He understands this. "Unfortunately, I'm afraid we are witnessing some regulatory malpractice now" (p. 4). That is exactly what we are seeing. We are seeing the financial regulatory structure being handed over to the Federal Reserve System. This was the source of the bubble in the first place. Greenspan denied that anyone can identify a bubble in the making.

What if we do not get the reforms we need? His answer is amazing for its candidness: ". . . we will perpetuate an oligarchy of interests that will fail to serve the best interests of business, the consumer and the U.S. economy."

Notice the key word: "perpetuate." It is an admission of the existence of such an oligarchy.

It has been with us ever since the Civil War. It has consolidated its hold on the economy ever since the Federal Reserve began operations in 1914.

Why will this change now? He never said.

Today, the FED has created the legal basis of massive monetary inflation – unprecedented. How will it police the financial system?

He said that before "we" spend time reforming the system, "we should first determine which rules of conduct should be reintroduced and enforced to provide for better outcomes."

How inspiring! But who are "we," and how will "we" make these assessments? How will "we" get the existing oligarchy to consent to its suicide?

We have heard all this before, but never from a sitting president of a regional Federal Reserve Bank.


He called for policy-makers to abandon this doctrine (p. 5). The policy is anti-capitalistic, he said. Indeed, it is. That is the reason why the Federal Reserve System was created by the big bank oligarchy in 1913.

He said the bailouts create moral hazard. Senior managers take extreme risks, looking for easy profits from high leverage, knowing that if their companies get in trouble, the government or the FED will bail them out.

To warn against "moral hazard" at this late date is naοve. The concept was first named and discussed in the 1870's. It is well enough known by now that a Nashville financial planner has created a country music alter ego named Merle Hazard. He sings more sense than the Board of Governors of the Federal Reserve has yet to announce. If you doubt me, listen for yourself.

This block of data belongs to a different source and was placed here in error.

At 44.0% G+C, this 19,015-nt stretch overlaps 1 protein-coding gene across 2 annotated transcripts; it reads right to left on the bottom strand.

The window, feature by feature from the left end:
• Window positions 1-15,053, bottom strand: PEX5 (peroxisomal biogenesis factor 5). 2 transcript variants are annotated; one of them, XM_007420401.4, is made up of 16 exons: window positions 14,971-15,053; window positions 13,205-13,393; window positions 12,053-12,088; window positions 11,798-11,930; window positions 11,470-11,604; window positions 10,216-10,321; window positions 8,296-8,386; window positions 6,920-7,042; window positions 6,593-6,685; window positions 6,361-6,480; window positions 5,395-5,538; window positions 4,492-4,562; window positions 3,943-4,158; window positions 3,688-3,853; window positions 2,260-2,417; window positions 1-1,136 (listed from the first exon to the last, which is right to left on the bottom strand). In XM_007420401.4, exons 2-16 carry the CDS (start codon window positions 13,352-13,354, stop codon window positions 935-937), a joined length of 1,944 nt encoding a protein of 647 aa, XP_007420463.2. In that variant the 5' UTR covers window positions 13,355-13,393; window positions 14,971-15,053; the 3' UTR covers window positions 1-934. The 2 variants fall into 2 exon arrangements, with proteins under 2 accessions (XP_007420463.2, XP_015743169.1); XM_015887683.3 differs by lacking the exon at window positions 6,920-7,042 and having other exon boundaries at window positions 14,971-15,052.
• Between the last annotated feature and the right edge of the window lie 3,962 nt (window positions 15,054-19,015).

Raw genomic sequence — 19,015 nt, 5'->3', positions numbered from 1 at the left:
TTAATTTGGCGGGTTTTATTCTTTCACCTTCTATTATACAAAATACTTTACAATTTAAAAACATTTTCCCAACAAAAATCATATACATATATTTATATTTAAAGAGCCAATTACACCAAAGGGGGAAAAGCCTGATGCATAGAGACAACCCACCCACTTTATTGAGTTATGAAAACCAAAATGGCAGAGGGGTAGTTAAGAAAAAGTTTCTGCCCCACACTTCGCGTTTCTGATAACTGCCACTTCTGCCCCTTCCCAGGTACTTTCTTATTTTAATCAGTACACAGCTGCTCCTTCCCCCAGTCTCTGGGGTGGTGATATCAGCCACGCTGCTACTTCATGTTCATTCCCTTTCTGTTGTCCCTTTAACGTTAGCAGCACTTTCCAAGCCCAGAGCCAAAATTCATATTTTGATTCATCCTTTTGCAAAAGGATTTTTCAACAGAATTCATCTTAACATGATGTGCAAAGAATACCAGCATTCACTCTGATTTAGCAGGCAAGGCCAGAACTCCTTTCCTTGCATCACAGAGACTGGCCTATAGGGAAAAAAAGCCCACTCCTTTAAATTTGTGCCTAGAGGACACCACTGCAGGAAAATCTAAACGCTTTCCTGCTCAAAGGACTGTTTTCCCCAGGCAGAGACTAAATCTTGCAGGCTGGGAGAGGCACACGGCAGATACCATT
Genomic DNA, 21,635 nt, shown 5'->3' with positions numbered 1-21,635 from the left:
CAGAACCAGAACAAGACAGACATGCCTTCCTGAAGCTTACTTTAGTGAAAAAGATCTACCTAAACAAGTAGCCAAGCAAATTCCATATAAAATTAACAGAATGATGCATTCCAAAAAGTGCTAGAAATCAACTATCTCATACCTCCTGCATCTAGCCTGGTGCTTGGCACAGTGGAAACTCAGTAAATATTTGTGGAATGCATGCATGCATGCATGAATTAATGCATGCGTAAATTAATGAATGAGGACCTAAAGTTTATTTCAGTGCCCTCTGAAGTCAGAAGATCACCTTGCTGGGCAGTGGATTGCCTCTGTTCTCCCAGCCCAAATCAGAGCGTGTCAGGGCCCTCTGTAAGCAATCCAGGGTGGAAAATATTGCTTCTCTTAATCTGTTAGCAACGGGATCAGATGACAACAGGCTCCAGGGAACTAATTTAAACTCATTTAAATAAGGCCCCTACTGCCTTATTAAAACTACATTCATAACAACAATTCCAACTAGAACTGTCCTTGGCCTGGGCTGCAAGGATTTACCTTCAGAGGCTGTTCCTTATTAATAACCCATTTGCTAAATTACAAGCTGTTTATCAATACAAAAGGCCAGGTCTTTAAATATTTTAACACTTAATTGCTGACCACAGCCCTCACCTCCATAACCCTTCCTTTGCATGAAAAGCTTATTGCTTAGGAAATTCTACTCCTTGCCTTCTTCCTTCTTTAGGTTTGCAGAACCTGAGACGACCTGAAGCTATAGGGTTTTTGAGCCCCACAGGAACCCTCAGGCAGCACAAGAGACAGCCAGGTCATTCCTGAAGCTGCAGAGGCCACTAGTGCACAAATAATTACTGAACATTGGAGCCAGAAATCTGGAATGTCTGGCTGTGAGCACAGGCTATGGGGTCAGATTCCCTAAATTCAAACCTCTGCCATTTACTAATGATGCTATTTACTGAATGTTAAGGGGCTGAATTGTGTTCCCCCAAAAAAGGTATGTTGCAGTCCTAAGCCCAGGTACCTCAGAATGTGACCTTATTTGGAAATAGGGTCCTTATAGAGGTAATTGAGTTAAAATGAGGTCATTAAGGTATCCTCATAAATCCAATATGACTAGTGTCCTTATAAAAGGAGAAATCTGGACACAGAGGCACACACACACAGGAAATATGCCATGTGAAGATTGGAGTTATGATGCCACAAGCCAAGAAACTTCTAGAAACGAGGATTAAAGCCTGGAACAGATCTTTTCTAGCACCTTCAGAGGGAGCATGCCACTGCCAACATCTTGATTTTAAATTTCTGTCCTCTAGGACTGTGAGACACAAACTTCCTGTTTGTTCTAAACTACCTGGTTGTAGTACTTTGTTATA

Hoenig did not outline exactly what this new, improved "let 'em die" system should look like. He did not say how Congress will implement it. He did not say why, at this late date, the oligarchy will consent to it.

This is standard fare. Nobody in authority says what needs to be done or how it will ever come to pass. Economists tell us that incentives are everything. Then, when they call for financial reform, they refuse to discuss incentives. How does the fractional reserve banking process not create booms and busts? How can regulators overcome the booms that fiat money produces, or the busts that monetary stabilization later produces?


He identified several. One is the balance of payments problem. We borrow hundreds of billions of dollars from abroad.

But who are "we"? He did not identify the major lenders: Asian central banks. He did not mention why they do this: to increase their exports of goods to the United States. How? By lowering the dollar-denominated value of their currencies. These central banks buy dollars with their own recently created fiat money.

The balance of payments deficit is mainly a product of mercantilist economics in Asia and Keynesian economics in the United States. Mercantilism and Keynesianism are the mutually dependent twins of modern trade. Asian central banks buy mainly Treasury debt and Federal agency debt. The imbalance problem stems from governments on both sides of the transactions.

Until very recently, the personal savings rate has fallen, he said (p. 6). Quite true. Now that it is rising again, the Federal government is running a $1.8 trillion deficit to get Americans to spend, spend, spend. The Federal Reserve has lowered the fedfunds rate to zero. Lend, lend, lend! The joint policies of the government and the FED are designed to increase spending. The lower capital gains rate will expire in 2010. That will reduce thrift.

Then there are the unfunded liabilities of the Federal government: Social Security and Medicare (p. 7). These are permanent imbalances. They have grown up over decades. Why would Hoenig imagine that Congress will reverse itself and start funding these sinkholes? With what? Congress will not invest in the private markets. It buys Treasury debt and spends the money. It always has.

Where are the new incentives that will change Congress? Who will impose them?